The cost of the purchase was Rs 1,00,000
The redeemed amount was Rs 3,40,000
The CII of 2020 (The Year of Redemption) was 301 (see the table)
The CII of 2004 (The Year of Purchase) was 113 (see the table)
Thus, the Indexed Cost of Acquisition is = 1,00,000 * 301 / 113 = Rs 2,66,372.
Now, Long Term Capital Gain = Redeemed Amount – The Indexed Cost of Acquisition
Thus, It is Rs 73,628 (Rs 3,40,000 – Rs 2,66,372).
He needs to pay 20% long term capital gain tax on the amount. It is Rs 14,726 plus cess.
You can see that his capital gains dropped once we used the concept of indexation. But, what if the year of purchase is before the base year?
The Concept of Fair Market Value
If you have purchased Debt mutual fund units before 2001-02, your Cost of Acquisition becomes either the Actual Cost or the Fair Market Value, whichever is higher.
[Fair Market Value is the price of the units of a mutual fund on 01.04.2001.]
Let’s understand the concept with an example.
Mr. A had bought 10,000 units of a Debt mutual fund at Rs 10 per unit in Apr 1992. The Fair Market Value of a unit of the fund was Rs 18 on 1st April 2001. However, he redeemed his units at Rs 70 per unit in April 2018. How much long term capital gain tax does he need to pay?
He invested Rs 1,00,000 (Rs 10 * 10,000 units)
The Fair Market Value on 1st Apr 2001 was Rs 1,80,000 (Rs 18 * 10,000 units)
Then we need to choose the higher value between the two and consider it as the cost of acquisition. As the fair market value is higher in the case, we will take it as the cost of acquisition. Thus, his cost of acquisition became Rs 1,80,000 instead of Rs 1,00,000.
Further, the CII of the year of purchase is the CII of the base year, not 1992. But, the CII of the year of redemption remains unchanged.
To get the Indexed Cost of Acquisition, we need to use the formula “The Cost of Purchase * CII of the Year of Redemption / CII of the Year of Purchase.”
= 1,80,000 * 280 / 100
= 5,04,000 (It is the indexed cost of acquisition)
Further, to calculate the long term capital gain, we need to deduct the indexed cost of acquisition from the redemption amount.
Thus, long term capital gain = Redemption Amount – Indexed Cost of Acquisition
As the redemption cost is Rs 7,00,000 (Rs 70 * 10,000 units), our long term capital gain is as follows.
LTCG = Rs 7,00,000 – Rs 5,04,000 = Rs 1,96,000.
Further, you need to pay 20% on the long term capital gain. Thus, it becomes Rs 39,200 plus cess.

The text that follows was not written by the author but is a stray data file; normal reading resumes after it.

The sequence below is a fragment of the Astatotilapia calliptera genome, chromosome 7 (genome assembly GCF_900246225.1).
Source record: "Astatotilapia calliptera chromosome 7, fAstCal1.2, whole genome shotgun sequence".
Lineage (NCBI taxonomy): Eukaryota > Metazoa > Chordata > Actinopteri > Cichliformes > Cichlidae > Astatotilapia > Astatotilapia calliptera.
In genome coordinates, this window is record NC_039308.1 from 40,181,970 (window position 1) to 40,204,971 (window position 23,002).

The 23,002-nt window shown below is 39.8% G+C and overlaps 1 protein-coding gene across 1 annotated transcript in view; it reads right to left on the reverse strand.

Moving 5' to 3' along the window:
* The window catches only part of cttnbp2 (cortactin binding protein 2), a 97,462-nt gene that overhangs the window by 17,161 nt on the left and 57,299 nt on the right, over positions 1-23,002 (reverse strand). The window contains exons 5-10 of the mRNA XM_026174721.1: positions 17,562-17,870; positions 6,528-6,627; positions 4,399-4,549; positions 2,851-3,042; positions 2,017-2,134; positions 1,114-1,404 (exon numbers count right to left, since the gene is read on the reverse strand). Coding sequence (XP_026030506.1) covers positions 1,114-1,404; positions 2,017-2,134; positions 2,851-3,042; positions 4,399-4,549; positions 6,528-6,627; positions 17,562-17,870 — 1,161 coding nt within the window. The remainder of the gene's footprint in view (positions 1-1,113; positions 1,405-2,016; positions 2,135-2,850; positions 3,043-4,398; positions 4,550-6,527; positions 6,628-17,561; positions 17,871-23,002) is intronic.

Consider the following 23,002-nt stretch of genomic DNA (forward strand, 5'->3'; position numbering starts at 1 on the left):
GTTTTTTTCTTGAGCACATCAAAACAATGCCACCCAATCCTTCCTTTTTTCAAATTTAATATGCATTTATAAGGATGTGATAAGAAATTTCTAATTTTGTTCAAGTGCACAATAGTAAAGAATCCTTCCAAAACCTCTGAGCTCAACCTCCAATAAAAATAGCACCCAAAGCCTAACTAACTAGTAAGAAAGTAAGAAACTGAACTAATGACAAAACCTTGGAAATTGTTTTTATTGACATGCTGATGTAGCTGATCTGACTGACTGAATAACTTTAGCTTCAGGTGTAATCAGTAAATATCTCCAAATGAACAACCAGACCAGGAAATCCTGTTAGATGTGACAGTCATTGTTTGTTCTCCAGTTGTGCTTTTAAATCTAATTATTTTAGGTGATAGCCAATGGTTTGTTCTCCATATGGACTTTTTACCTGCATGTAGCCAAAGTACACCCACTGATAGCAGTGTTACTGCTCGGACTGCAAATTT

What was his profit?
He invested Rs 1 Lac in 1992, and his redemption value was Rs 7 Lacs in 2018. Thus, his actual long term capital gain was Rs 6 Lacs. However, after the indexation, his taxable capital gain came down to Rs 1.96 Lac only. It is more than a 67% drop in capital gains.
Final Thought on How Debt Mutual Funds are taxed
You observe that long term capital gains come with an added advantage in Equity and Debt mutual funds. For example, the tax you pay in the long term is always lower than the short term one.
Thus, wherever you invest, keep your money to stay for the long term. However, the meaning of the long term differs from asset class to asset class. For example, for an equity mutual fund, it is more than one year. But, for a Debt mutual fund, it is more than three years. There are also other asset classes like commodities and real estate, that we will cover in our subsequent sessions.
So, what should be your plan? Should you redeem your Debt mutual fund units before 36 months if your tax bracket is 5% or 10%?
For me, that may not be the correct decision. To clarify, we invest, keeping in mind a financial goal. If your financial plan is short term, then you can redeem it. But, if your financial goal is a longer one, you should stay in the course. You need not be worried about the tax implications. In addition to that, the indexation benefit is there to minimize your capital gains.
Similarly, if you have kept your emergency fund in Debt mutual funds (that I would suggest), you should not be worried about tax implication because you should remember that tax comes into the picture when you sell it.
Likewise, suppose you have invested in Debt mutual funds to maintain a balance in your portfolio. In such cases, you should not think about taxation as rebalancing your portfolio is more critical than its tax implication. Finally, it depends on you how you will use your money.
I am neither a tax consultant nor a financial advisor. The post is meant for education purpose only. It is never a recommendation that you need to follow.
Thanks and regards,